Robert Spencer and the disappearing articles

Sheila Musaji

Posted Jan 1, 2011      •Permalink      • Printer-Friendly Version
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Robert Spencer and the disappearing articles

by Sheila Musaji

On December 21st, Robert Spencer posted an article on Jihad Watch entitled London: Flight returns to terminal after Muslim starts praying in aisle, won’t take his seat.  The article opens with the claim that “This seems to be a fairly clear provocation—maybe the praying man is hoping to provoke a “discrimination” case that will establish that praying Muslims may have the run of the airplane.” 

The problem with this story is that Spencer, as is often the case, has all of his facts wrong, and that the conclusions he draws from those “facts” are purely paranoid fantasies.

It seems that the actual story (from numerous news articles from around the world) was that a Christian man who wore dreadlocks, was dark skinned and was from a Caribbean Island left his seat and knelt in the isle and began reciting the Lord’s Prayer out loud in English as the Air Malta plane began to take off from Heathrow airport headed to Malta.  The man was asked to return to his seat, refused, and this concerned passengers and crew, particularly because the man had an orange plastic shopping bag in his hands.  The plane returned to the terminal and the man was arrested.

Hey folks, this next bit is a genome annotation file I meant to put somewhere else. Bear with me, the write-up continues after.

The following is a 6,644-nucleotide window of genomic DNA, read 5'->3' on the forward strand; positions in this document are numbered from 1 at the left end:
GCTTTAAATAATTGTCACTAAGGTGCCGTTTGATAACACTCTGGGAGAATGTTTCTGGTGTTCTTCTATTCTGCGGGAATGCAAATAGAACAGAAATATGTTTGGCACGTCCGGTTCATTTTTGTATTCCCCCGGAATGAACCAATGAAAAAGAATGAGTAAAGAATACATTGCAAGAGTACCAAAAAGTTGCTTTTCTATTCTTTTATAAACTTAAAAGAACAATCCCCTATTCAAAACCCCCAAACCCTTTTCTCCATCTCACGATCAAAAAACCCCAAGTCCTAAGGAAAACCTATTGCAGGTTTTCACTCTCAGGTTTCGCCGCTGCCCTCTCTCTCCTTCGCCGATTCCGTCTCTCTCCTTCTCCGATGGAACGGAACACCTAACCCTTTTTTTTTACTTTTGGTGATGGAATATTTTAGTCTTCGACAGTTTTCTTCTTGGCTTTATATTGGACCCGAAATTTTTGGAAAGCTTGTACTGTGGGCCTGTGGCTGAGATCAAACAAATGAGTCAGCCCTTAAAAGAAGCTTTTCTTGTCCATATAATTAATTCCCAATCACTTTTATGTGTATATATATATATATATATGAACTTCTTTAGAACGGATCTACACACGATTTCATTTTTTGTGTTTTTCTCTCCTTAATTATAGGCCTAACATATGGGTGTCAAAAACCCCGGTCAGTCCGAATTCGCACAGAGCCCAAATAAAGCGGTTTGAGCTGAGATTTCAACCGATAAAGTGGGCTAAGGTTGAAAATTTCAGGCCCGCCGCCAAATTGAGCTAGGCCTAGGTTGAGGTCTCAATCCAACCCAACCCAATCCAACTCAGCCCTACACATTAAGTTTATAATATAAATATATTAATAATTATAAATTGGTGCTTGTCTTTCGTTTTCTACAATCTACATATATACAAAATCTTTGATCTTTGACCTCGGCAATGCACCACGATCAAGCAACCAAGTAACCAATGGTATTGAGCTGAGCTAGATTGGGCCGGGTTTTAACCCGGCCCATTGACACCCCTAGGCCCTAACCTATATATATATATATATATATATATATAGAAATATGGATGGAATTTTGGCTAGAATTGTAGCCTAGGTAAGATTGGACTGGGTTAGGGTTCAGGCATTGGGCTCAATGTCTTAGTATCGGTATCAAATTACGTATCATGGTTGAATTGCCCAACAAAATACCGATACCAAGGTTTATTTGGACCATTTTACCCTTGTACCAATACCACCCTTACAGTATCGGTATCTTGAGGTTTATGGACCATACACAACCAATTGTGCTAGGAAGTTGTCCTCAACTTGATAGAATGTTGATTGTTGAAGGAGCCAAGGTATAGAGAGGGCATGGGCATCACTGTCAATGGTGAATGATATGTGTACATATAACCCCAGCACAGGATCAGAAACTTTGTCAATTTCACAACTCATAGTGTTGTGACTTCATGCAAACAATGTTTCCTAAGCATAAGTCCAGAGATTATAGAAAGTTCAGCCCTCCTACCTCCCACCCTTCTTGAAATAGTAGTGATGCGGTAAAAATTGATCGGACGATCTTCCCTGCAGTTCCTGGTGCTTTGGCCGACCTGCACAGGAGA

The article has subsequently disappeared from Spencer’s site with no explanation, however, it can still be seen on a web cache

This method of throwing out some anti-Muslim claim, then simply removing it from the website is not new to Spencer.

For example, in our lengthy article collection on Robert Spencer we have noted: 
    - The existence of website url’s “f**” & “f**” which redirected people to Spencer’s Jihad Watch site and which Loonwatch first brought to the attention of the Muslim community.  After Loonwatch noted these sites, the redirection to Jihad Watch suddenly stopped and Spencer denied having any involvement in the two sites.  The two sites still exist but now take visitors to another site with photographs of the 9/11 tragedy.

Richard Bartholomew also did an excellent debunking article on the fake “Hamas Child Bride” story promoted by Spencer and others.  Bartholomew notes:  The many websites that picked this up have responded in various ways: some issuing corrections, some quickly deleting their postings, and some insisting that it’s all true and that Marshall is trying to cover up the fact: “Why”, demands one site “would Tim Marshall defend the Gaza pedophiles?” One of the sites that decided to scrub was Robert Spencer’s Jihad Watch, which is worth noting as Spencer claims some sort of academic expertise on Islam. Of course, we know that child weddings do occcur in the Islamic world, but the idea of a mass child wedding becoming the focus for popular public celebration in such an urbanized environment as Gaza should have evoked some scepticism. Even WorldNetDaily has - grudgingly -debunked the tale.

It would be possible to have at least the possibility of believing that this man at least genuinely believes the nonsense he spews about Islam and Muslims if he printed a retraction.  When instead he engages in this sort of devious behavior, it becomes obvious that his motivation is more likely fleeting fame or financial gain.